Home > Uncategorized > Why Zotero is Superior to Evernote for Research

Why Zotero is Superior to Evernote for Research

At Juvenile Instructor a while back, Ben posted about why he uses Evernote for his dissertation research, instead of, for example, Zotero (aka, “the bad guys”). I was all in, because I was an Evernote guy through and through. However, a few weeks back, I ran into the limitations of Evernote for my own research and had to rethink what programs/software I would use while researching and writing my dissertation (I’m just barely starting, so jumping ship was still possible). And after fiddling around with different products for a while, I became a complete Zotero convert, and am now ready to praise its virtues from the rooftops. I was just explaining to an Evernote user yesterday why Zotero is superior, and decided I should bring my missionary efforts online. 

Let me first lay-out my research needs and tools. I use a lot of online databases, both for primary sources (ECCO, EEBO, e.g.) and secondary sources (JSTOR, Project MUSE). I’m not a smartphone, iPad guy, and do all my research from a single laptop. I don’t need cloud space for my PDFs. 

So, why Zotero?

1. Zotero’s free. No biggie, right, since Evernote’s free too? Well, unless you plan to actually store serious data. Then Evernote’s 60MB/month free space becomes not so free very quickly. I was downloading a lot of PDFs and needed them easily available to be read and marked-up, and Evernote just couldn’t hold that amount of space. Granted, Evernote is a cloud-based service, and that’s about as good as could be expected from a could-based server, but it simply wasn’t working for me. Zotero offers 500MB of space, which isn’t much, but it does keep all your entries online for free (just not attachments). 

2. Zotero is a bibliographic database. This is huge difference. While Evernote’s capacious range can hold images, text, and web articles easily, this range makes it a blank canvas. Zotero, on the other hand, is designed specifically for research, so it is ready to organize title, author, place of publication, etc. Then, I can publish those entries as a works cited page, reference list, etc., according to different style guides.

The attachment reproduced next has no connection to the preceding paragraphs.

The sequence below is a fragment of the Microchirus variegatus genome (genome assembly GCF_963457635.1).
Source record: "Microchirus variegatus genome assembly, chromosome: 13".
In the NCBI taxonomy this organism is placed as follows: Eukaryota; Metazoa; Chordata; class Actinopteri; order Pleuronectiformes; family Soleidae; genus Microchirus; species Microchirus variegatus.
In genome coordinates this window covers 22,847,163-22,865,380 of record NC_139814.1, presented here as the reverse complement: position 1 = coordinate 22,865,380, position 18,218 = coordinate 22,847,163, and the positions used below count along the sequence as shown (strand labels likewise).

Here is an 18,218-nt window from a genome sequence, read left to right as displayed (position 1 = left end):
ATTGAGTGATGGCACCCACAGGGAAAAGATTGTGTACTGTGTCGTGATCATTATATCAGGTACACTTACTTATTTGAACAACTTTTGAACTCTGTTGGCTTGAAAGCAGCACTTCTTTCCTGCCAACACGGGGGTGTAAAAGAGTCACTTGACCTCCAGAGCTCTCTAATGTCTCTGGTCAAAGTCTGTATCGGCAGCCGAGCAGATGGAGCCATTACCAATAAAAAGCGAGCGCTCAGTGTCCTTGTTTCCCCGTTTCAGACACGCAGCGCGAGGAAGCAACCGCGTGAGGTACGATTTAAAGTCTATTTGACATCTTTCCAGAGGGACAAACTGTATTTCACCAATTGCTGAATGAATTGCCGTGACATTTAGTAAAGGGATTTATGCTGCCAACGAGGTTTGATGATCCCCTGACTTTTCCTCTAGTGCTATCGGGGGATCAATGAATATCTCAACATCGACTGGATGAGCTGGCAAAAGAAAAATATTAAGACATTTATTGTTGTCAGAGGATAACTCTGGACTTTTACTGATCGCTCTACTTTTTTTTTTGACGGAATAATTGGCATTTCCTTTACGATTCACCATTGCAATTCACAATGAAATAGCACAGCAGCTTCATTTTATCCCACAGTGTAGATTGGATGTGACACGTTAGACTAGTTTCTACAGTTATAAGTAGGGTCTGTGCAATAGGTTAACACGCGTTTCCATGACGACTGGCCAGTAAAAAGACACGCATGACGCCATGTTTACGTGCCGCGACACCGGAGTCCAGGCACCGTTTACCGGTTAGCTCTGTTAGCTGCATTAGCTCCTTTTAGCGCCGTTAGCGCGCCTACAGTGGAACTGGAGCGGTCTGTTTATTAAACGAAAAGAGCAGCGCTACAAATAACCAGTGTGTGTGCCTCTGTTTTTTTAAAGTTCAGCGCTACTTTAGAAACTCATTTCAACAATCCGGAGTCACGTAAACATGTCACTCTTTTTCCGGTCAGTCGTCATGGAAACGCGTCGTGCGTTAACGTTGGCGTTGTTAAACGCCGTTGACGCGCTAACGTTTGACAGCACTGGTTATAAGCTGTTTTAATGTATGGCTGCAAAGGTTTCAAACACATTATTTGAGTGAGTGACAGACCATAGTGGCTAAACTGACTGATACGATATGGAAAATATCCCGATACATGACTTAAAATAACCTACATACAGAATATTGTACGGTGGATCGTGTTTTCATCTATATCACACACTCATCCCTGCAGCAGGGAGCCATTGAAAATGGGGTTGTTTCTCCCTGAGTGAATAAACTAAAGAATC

3. Zotero integrates with online databases. Remember ECCO and JSTOR? If I’m looking at a work from ECCO, or an article from JSTOR, or even a book from Google Books, it just takes a click of a button to download that bibliographic information to my Zotero database. Granted, it’s not a perfect transition from ECCO (author names usually don’t make it through) but it gets the full title, which is huge for 18C books. Plus, JSTOR is not only seamless, but it will send a full-text PDF of that article to Zotero and attach it to the appropriate entry, saving me about 4 steps of trying to open, download, name, and organize all my PDF articles–which starts adding up when you’re using dozens of articles.

4. Zotero integrates with writing programs. Zotero has a great integration with Microsoft Word. Now, instead of typing out the footnotes long hand, I can get Zotero to do the work for me. It even works for Scrivener, which I’m pretty sure will be my writing program of choice for the dissertation, though not quite as well (and it’s a bit tricky switching everything to Word when I need to actually publish the monster). Still, any time I don’t have to deal with style guides is time well spent.